My friend Greg (see Thursday's post, and his blog GottaBook) has done it again. He recommended a very cool book for my son that we both ended up reading. If you have a reluctant reader (ages 9-12) in your house, this might be just the thing.
The Invention of Hugo Cabret, by Brian Selznick, is unusual for several reasons. First of all it weighs in at a hefty 500+ pages, but it shouldn't be intimidating, because it isn't all text. It's a very careful blending of pictures and text, sort of like a graphic novel, but...different. The format is really unique. Selznick uses his beautiful pencil drawings to create action sequences, which he intersperses with the text, and which you view almost like the frames of a film.
Kids might know Selznick's artwork from his illustrations of other books, including the Caldecott-winning The Dinosaurs of Waterhouse Hawkins, or Walt Whitman: Words for America, or When Marian Sang.
The story, set in Paris in 1931, is about 12-year-old orphan Hugo Cabret, who lives in secret in a train station and takes care of the clocks there. He is a mechanical genius from a family of clockmakers, and he is obsessed with fixing a broken, man-shaped automaton that his father had been trying to fix before he died.
When Hugo runs afoul of the bitter, old toyshop owner he has been stealing mechanical parts from, the story becomes a mystery--and the story unfolds to create a better life for both the old man and the young boy.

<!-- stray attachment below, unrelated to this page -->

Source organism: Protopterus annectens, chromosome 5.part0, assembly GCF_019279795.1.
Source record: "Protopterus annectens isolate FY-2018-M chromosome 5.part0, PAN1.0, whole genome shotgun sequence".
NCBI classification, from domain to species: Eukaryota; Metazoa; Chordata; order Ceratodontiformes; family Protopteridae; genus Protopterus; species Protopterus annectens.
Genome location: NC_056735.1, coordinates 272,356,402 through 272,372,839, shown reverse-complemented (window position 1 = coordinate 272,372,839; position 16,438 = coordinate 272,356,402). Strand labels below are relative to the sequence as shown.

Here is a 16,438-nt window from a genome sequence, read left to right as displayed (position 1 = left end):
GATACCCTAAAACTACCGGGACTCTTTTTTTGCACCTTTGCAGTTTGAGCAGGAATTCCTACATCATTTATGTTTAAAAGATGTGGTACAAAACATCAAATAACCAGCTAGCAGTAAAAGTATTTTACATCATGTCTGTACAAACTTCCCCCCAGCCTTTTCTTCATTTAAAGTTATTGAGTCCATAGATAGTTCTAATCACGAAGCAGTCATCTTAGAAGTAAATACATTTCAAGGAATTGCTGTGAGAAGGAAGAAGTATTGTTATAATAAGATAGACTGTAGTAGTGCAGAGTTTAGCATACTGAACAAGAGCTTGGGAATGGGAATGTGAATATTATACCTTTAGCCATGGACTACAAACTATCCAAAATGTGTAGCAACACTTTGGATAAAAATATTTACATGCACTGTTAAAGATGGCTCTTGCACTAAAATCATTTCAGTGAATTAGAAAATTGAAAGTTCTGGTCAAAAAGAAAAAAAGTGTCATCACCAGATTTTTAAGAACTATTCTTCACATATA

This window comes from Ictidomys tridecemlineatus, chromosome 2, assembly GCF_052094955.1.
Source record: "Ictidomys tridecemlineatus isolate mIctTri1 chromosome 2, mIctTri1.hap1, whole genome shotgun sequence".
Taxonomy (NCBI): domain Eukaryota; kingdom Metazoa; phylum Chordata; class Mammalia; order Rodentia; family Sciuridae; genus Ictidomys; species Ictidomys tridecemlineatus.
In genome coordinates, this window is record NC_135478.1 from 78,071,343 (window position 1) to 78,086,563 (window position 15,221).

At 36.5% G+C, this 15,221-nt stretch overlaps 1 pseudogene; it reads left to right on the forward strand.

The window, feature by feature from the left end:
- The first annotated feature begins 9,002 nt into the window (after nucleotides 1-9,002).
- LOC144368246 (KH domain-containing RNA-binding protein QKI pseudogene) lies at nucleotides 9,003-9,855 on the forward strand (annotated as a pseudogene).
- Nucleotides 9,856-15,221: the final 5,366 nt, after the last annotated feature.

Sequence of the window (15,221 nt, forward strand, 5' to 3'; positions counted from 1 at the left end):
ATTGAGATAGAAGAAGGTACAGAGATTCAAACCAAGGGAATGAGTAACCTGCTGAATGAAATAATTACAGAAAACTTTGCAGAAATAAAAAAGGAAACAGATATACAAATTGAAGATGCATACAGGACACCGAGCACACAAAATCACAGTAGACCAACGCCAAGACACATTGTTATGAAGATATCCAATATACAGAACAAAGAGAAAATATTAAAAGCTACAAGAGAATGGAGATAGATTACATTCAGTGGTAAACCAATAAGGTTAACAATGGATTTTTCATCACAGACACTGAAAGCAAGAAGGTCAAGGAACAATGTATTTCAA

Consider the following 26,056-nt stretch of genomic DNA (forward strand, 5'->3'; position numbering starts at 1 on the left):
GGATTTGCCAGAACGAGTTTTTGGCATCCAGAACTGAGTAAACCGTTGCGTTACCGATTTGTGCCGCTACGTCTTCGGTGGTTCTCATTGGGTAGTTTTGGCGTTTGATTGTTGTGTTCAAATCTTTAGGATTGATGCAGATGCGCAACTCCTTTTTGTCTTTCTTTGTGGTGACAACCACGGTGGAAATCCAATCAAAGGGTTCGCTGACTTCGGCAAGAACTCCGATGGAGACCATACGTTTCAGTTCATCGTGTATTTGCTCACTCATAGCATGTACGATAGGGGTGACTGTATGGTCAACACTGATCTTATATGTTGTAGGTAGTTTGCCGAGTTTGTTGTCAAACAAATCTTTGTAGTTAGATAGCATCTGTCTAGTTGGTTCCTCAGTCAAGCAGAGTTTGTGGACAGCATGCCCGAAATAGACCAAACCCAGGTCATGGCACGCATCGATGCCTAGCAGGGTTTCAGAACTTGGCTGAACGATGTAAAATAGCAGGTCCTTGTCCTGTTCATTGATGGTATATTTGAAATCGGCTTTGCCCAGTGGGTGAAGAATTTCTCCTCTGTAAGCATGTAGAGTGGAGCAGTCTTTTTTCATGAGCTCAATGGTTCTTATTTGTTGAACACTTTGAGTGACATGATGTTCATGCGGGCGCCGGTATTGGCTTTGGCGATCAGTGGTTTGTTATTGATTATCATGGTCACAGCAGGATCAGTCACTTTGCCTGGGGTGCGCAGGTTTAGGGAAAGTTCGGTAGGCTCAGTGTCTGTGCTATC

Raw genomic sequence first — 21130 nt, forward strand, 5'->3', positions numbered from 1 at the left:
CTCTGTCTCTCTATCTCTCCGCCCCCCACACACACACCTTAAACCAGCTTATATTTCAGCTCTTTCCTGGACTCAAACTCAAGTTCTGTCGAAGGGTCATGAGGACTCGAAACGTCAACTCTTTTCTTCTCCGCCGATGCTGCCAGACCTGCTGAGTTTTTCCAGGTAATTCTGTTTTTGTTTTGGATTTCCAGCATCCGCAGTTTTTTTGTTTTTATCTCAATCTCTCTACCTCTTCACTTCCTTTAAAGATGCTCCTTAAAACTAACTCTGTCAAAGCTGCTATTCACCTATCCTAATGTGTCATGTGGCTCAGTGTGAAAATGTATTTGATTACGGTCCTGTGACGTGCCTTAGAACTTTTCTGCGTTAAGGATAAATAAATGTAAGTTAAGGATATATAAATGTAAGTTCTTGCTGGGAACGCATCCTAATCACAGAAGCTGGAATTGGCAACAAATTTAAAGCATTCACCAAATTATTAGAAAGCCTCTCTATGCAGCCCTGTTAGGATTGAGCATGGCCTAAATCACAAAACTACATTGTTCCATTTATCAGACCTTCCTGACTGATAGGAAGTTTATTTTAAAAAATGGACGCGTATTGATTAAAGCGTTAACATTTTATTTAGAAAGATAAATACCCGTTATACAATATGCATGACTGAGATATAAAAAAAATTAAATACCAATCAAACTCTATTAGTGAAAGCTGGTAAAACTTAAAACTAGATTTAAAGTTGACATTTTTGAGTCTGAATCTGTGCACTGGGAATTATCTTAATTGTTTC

The pictures are used very cleverly to advance the story, and so the plot sails smoothly along, which I think is satisfying for young readers. Selznick doesn't do as well with character development, however--I would say the characters are the weak link in this book. Hugo's secrets, the old man Georges' crankiness, his goddaughter Isabelle's secrets--all the characters' motivations are explained by the end of the book, but feel thin in the telling.
One nice by-product of reading this book--my son got interested in the early, silent movies that this book talks about, and shows stills from, which has kicked off a fun film festival here at our house.
Overall, it's a beautiful book, and it will give reluctant readers a great sense of accomplishment when they finish it.